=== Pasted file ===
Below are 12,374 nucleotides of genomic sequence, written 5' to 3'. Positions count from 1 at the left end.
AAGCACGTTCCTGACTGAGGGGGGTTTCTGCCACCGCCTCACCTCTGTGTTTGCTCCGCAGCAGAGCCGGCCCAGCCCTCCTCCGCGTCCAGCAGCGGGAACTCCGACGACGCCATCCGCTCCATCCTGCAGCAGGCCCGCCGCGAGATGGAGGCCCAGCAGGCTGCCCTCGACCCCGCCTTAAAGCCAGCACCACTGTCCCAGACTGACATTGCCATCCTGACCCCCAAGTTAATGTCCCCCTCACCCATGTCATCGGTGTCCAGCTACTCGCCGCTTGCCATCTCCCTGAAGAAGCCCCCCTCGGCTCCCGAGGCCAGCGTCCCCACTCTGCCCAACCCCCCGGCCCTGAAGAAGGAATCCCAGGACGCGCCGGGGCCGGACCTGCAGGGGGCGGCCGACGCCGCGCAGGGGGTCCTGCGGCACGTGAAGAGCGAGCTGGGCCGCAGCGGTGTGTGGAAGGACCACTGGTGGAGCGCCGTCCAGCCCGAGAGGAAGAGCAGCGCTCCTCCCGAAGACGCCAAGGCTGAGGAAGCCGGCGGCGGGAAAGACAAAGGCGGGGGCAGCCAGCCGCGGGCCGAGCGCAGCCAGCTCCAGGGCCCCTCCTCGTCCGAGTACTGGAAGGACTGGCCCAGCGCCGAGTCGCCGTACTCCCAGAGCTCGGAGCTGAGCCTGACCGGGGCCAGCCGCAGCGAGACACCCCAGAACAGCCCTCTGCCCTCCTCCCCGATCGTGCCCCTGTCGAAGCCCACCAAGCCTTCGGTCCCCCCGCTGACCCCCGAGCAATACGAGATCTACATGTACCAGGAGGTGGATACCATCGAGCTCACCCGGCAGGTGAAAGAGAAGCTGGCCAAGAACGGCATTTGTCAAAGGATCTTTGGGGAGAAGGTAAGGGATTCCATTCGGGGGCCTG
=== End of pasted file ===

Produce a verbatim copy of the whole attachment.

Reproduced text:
Below are 12,374 nucleotides of genomic sequence, written 5' to 3'. Positions count from 1 at the left end.
AAGCACGTTCCTGACTGAGGGGGGTTTCTGCCACCGCCTCACCTCTGTGTTTGCTCCGCAGCAGAGCCGGCCCAGCCCTCCTCCGCGTCCAGCAGCGGGAACTCCGACGACGCCATCCGCTCCATCCTGCAGCAGGCCCGCCGCGAGATGGAGGCCCAGCAGGCTGCCCTCGACCCCGCCTTAAAGCCAGCACCACTGTCCCAGACTGACATTGCCATCCTGACCCCCAAGTTAATGTCCCCCTCACCCATGTCATCGGTGTCCAGCTACTCGCCGCTTGCCATCTCCCTGAAGAAGCCCCCCTCGGCTCCCGAGGCCAGCGTCCCCACTCTGCCCAACCCCCCGGCCCTGAAGAAGGAATCCCAGGACGCGCCGGGGCCGGACCTGCAGGGGGCGGCCGACGCCGCGCAGGGGGTCCTGCGGCACGTGAAGAGCGAGCTGGGCCGCAGCGGTGTGTGGAAGGACCACTGGTGGAGCGCCGTCCAGCCCGAGAGGAAGAGCAGCGCTCCTCCCGAAGACGCCAAGGCTGAGGAAGCCGGCGGCGGGAAAGACAAAGGCGGGGGCAGCCAGCCGCGGGCCGAGCGCAGCCAGCTCCAGGGCCCCTCCTCGTCCGAGTACTGGAAGGACTGGCCCAGCGCCGAGTCGCCGTACTCCCAGAGCTCGGAGCTGAGCCTGACCGGGGCCAGCCGCAGCGAGACACCCCAGAACAGCCCTCTGCCCTCCTCCCCGATCGTGCCCCTGTCGAAGCCCACCAAGCCTTCGGTCCCCCCGCTGACCCCCGAGCAATACGAGATCTACATGTACCAGGAGGTGGATACCATCGAGCTCACCCGGCAGGTGAAAGAGAAGCTGGCCAAGAACGGCATTTGTCAAAGGATCTTTGGGGAGAAGGTAAGGGATTCCATTCGGGGGCCTG